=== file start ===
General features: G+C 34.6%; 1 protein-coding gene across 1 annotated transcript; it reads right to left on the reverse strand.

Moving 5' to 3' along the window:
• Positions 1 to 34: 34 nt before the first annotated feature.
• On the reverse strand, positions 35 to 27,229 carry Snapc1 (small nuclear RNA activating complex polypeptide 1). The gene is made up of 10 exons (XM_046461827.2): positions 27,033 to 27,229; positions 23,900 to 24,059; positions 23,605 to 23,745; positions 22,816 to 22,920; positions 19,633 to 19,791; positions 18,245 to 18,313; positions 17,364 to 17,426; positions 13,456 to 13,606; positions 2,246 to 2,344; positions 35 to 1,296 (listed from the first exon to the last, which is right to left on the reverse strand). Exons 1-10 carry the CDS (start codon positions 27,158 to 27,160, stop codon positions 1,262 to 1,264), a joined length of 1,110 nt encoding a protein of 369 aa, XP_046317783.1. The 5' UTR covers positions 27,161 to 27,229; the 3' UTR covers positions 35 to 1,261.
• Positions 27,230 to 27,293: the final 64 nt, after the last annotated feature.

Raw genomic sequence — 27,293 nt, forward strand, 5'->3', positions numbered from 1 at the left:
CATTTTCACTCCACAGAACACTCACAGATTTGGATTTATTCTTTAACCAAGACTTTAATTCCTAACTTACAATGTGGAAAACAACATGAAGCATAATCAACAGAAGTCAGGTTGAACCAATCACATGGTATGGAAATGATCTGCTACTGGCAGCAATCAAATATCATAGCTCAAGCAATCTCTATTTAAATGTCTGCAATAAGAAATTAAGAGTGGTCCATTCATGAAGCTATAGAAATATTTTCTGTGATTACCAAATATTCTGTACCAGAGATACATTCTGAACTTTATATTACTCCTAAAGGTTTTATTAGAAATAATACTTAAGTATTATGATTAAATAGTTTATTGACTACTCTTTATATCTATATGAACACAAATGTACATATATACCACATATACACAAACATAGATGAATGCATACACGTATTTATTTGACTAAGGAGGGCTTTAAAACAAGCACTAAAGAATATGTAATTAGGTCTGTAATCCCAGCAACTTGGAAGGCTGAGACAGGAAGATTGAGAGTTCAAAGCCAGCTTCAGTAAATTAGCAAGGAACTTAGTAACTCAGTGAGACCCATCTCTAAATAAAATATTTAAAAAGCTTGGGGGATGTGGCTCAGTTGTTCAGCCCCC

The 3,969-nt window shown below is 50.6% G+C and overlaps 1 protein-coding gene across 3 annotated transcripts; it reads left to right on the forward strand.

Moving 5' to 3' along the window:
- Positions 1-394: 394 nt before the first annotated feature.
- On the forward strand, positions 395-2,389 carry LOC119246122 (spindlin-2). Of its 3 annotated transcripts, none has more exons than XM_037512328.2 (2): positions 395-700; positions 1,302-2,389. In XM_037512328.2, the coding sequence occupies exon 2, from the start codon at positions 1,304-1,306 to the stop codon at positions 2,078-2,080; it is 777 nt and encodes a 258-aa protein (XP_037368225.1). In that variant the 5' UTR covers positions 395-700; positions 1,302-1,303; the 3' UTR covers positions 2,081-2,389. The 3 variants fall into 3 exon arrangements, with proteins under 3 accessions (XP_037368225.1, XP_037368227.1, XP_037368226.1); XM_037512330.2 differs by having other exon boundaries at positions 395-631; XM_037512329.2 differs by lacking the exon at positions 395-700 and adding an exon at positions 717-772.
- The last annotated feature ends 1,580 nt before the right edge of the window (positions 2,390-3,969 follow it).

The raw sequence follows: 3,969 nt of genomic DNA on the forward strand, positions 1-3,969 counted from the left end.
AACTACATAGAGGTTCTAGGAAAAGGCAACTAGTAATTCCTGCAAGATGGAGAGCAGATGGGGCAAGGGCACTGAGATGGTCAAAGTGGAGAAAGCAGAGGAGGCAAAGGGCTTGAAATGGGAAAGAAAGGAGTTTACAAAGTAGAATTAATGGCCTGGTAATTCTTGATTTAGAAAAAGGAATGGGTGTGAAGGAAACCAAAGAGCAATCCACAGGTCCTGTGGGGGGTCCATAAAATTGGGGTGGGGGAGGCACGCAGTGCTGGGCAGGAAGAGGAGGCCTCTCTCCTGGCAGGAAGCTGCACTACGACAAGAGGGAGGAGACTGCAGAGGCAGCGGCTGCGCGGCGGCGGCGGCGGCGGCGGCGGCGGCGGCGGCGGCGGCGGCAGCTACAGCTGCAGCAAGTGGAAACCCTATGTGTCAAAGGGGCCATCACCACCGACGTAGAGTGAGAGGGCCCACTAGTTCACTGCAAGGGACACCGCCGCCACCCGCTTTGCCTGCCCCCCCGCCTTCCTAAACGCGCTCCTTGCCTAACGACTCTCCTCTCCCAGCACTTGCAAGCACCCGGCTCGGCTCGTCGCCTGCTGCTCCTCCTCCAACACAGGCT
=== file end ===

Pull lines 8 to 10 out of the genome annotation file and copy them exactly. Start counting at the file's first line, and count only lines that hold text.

The 3,969-nt window shown below is 50.6% G+C and overlaps 1 protein-coding gene across 3 annotated transcripts; it reads left to right on the forward strand.

Moving 5' to 3' along the window:
- Positions 1-394: 394 nt before the first annotated feature.